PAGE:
Tuesday, 1 February 2011

Miscellaneous Mapping Mutterings [2]

Part 2 - the Truth is Out There

We left our tale of cartographic complication with the South Yorkshire PTE maps of the early eighties - maps which died a death in response to the turmoil of deregulation of the bus industry in 1986.
It is nearly 25 years later, so what is available now?  Of course, solid, reliable and traditional Ordnance Survey produces its world famous 1:50,000 Landranger series of maps, characterised by their pink covers; descendants of the once-standard "one inch" maps.   But these do not show public transport.
Services on-line like Google Maps go one better; they include bus stops and links to timetables.  But here is no actual route information. Indeed to get the bus stops on screen you need to use a big enlargement which would make adding routes rather pointless.
The associated satellite view can give some further geographical clues; showing whether you are in urban our country areas, for example.   And if you are fortunate enough to know the route, then recognising individual stops is possible with care.   The impressive Google Street View will identify local landmarks, so you can spot where to get off IF you have the privilege of  trendy modern mobile phone.
But what about public-transport-specific mapping services?   Transport Defunct (aka Transport Direct) follows the same style as Google - you can have stops but not routes; whereas most Traveline regions offer stops AND routes - although the route lines can be a little crude as here for Stannington on the Traveline Yorkshire site... 
Again, there is no information about route NUMBERS on the map although the diagrams are linked to small chunks of timetable.   It's a start, but nothing more.

So far, then, we have yet to find a usable map of ALL bus routes in Sheffield.  A newcomer to the city may want to plan a journey to meet a friend; or a potential house buyer might want to know what sort of public transport provision is available.   We must keep searching!

Since November 2010, Worst Bus (sorry, fbb keeps typing that incorrectly, must be some subconscious urge!) and Stagecoach have been competing on the Stannington route.  Needless to say, each produces a very useful map, but in each case totally ignoring the services of the other.   First, First ...
... which, for example, ignores the tram at Malin Bridge 'cos that's run by St*g*c**ch and we don't admit to their existence.   Then, we have the offering from that Perth based conglomerate ...
... which is actually easier to follow but, of course, ignores the routes of its Aberdonian compatriot.   Of the two, Stagecoach is much the "cleaner" design.   Less helpful, in fact not helpful at all, is First's "Overground" map.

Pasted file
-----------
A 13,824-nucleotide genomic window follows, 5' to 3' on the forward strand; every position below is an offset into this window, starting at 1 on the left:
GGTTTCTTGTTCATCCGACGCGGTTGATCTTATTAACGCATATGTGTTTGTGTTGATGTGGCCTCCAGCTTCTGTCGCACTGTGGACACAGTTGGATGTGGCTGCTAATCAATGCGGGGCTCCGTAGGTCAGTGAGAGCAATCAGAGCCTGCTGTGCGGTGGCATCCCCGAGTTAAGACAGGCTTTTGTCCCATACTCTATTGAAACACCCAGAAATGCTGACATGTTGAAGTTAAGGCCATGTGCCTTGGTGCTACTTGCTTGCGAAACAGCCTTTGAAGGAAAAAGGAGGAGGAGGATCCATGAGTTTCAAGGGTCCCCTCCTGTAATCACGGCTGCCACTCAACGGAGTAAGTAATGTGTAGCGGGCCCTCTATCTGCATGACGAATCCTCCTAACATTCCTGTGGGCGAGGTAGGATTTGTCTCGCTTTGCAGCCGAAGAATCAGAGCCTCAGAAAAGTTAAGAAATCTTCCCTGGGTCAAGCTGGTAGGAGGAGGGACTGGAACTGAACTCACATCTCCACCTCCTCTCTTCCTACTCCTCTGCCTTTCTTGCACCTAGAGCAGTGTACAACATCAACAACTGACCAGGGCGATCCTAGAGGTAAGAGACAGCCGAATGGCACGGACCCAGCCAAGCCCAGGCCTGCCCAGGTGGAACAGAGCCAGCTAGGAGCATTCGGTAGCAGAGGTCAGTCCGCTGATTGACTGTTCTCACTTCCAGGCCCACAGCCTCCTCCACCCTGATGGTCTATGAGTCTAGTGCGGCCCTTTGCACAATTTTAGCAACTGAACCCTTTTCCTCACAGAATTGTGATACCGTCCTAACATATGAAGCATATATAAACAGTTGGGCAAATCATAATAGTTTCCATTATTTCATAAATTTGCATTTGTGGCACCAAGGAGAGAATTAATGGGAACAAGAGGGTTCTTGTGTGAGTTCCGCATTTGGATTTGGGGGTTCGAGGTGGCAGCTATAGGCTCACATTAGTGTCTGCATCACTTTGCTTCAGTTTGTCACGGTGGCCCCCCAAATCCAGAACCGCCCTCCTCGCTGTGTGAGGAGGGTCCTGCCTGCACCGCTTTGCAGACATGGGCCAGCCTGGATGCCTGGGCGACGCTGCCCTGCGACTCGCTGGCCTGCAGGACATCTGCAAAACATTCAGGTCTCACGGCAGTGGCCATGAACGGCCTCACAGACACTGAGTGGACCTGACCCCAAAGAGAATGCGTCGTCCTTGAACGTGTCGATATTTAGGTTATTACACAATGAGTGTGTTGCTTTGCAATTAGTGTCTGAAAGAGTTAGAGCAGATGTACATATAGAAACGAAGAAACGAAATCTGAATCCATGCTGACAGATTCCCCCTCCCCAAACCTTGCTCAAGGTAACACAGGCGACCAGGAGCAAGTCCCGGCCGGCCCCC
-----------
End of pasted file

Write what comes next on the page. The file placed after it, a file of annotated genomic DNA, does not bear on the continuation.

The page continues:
All the disadvantages of the First network map (see above) compounded by poor representation of geographical truth.   So that's all, company-wise.

Even the key enthusiast web site at www.sy-transport.co.uk can only manage a less than satisfactory "spider" which ignores the trams.   They, apparently, deserve a separate map.
Note, in particular, the pink loop (Supertram Link) via Stannington, the diversions via Deer Park Road but no loops via Acorn Drive.  [Stannington is shown top left]

Modesty forbids mention of the only map (currently) to incorporate all buses and trams in Sheffield ...
... but it is a "thing of beauty and a joy for ever".  [John Keats, "Endymion" - for those of a literary bent.]

With competing, but slightly different, services and a growing number of  route gyrations, the simplicity of the 1960s and 1980s maps is gone for ever.   But the map produced by fbb, that shrinking violet of public transport opinion, is simply not available in printed form.  [Up-to-date on-line version available here.]

So, faced with the paucity of properly published paper-based provision, one would expect the guardians of all things omnibological (?) and ferro-equinological, Travel South Yorkshire, to publish the definitive network map.

Episode three of the thrilling saga will reveal all...
Bet you can't wait!

1 comment:

  1. I think you are think you are being a tad over the top, I know this artical is from 2011 and alot has changed since them (most recently, a new online map http://maps.travelsouthyorkshire.com/) TSY's journey planner also now works across the whole of England. Even the older maps you post here where easy to read and did there job, the same with the timetables. If you want to complain about buses, South Yorkshire is not the place to do it, go and try some alpine ski buses, just normal buses where everyone is holding huge sticks, which are always over capacity, and run less often and on icer roads then the uk.